Format: Paperback Verified Purchase
Doxology & Theology is a must read for anyone currently serving as a worship leader, or aspiring to lead worship.

The books gives a full-breath charge to leaders of the church on a theological, worshipful and practical level. A well versed theology of worship and centrality of the scriptures is shown challenging the reader. Personal disciplines of the worship leader and care for one's own heart and worship of Jesus. Mission and justice show the larger implications of what worship is, and practical chapters like liturgy and disciple-making give a full picture of what a man of God who leads worship should look like. The Gospel is boldly proclaimed, and Jesus is pointed to.

The book is easily accessible, easy to be read in a group, and can be used to train men (I'm reading through this book with several of our band leaders, and key leaders and musicians at The Paradox). What blows me away is how these men actually live this out. This isn't a cute book of ideas to feel good about and increase our knowledge. This is a book written by men who loves these doctrines, and have lived them that the Gospel and mission of Jesus might move forward throughout the entire world.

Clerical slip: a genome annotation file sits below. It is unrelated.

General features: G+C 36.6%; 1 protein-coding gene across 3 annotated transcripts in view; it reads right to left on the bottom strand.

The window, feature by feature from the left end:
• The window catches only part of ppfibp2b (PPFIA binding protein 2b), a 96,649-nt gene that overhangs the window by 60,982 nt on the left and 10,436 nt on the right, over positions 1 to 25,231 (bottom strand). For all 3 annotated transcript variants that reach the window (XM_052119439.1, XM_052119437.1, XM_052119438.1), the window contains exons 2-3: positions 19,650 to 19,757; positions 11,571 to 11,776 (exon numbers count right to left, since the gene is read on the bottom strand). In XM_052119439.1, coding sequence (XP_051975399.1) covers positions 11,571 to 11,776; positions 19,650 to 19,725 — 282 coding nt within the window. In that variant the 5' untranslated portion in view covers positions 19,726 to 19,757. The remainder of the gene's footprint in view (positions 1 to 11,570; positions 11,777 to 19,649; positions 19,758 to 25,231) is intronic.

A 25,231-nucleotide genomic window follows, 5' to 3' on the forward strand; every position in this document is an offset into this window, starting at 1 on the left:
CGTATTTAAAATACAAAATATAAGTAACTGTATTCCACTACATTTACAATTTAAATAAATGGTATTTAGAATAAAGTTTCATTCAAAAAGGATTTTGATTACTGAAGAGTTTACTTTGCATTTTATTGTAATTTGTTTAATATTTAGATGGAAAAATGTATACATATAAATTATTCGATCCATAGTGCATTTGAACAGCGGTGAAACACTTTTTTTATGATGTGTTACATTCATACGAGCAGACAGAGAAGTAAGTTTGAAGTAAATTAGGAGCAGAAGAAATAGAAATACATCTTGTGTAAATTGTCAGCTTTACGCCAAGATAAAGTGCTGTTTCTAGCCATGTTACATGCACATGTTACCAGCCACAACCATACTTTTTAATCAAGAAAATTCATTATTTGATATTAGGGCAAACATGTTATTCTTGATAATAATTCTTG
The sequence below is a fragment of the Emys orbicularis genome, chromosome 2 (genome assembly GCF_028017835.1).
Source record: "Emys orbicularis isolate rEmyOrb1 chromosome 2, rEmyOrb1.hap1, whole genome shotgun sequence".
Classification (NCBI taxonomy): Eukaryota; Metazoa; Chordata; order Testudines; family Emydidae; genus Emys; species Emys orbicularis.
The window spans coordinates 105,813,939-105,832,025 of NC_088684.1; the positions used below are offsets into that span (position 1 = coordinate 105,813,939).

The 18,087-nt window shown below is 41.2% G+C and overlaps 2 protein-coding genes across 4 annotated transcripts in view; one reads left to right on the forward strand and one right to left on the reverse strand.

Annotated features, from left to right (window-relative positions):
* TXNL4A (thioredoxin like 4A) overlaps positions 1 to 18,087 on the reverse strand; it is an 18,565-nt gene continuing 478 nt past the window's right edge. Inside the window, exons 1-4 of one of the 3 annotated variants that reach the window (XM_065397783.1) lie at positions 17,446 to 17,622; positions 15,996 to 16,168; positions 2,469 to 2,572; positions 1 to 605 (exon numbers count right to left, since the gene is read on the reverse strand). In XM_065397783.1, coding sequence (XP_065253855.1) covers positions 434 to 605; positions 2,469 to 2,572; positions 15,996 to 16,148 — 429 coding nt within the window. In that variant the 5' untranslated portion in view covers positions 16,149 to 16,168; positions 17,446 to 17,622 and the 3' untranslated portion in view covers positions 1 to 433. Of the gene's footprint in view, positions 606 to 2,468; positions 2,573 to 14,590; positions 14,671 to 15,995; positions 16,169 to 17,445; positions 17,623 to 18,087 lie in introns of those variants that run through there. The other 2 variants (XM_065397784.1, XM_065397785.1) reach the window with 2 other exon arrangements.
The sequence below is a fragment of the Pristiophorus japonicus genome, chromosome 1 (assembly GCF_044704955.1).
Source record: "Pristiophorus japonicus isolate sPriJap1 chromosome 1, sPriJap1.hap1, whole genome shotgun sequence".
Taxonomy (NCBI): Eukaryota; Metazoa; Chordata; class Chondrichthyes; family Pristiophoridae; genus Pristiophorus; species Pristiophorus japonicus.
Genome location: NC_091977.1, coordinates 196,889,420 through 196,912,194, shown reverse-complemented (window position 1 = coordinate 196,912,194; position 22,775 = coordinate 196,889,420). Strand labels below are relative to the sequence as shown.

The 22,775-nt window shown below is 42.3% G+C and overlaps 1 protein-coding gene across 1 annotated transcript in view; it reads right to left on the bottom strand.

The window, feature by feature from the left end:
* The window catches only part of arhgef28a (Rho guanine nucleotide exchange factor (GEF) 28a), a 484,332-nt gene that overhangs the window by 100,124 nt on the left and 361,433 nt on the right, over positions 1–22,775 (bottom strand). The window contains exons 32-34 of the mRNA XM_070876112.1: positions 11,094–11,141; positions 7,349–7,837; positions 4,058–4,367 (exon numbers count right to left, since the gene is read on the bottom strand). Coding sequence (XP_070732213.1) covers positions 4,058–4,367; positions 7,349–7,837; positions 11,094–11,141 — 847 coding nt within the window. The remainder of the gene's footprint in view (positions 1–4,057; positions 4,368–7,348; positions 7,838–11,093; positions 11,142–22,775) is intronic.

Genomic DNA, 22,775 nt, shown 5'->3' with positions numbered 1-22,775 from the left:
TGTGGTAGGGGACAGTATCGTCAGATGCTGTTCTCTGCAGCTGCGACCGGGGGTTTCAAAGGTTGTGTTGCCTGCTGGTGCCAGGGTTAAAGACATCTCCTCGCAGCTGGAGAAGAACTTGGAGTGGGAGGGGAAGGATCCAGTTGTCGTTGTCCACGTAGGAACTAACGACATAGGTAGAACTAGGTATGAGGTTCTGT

Ultimately the book should be challenging, helpful, and point you to live on the mission of God, in the family of God, worshipping Jesus, the Son of God.

:: Matt Allen
:: The Paradox Church
:: Deacon of Worship & The Arts
2 of 2 people found the following review helpful
By Kevin - Published on Amazon.com
Format: Kindle Edition Verified Purchase
This is a great book for anyone, both "worship leader" or worshipper. I can't wait to go through it again with our worship team.
1 of 1 people found the following review helpful
By Aaron - Published on Amazon.com
Format: Kindle Edition
This book has challenged me in more ways than I can think. I have been in worship ministry for 18 years and it never ceases to amaze at the things that I learn. They have done an am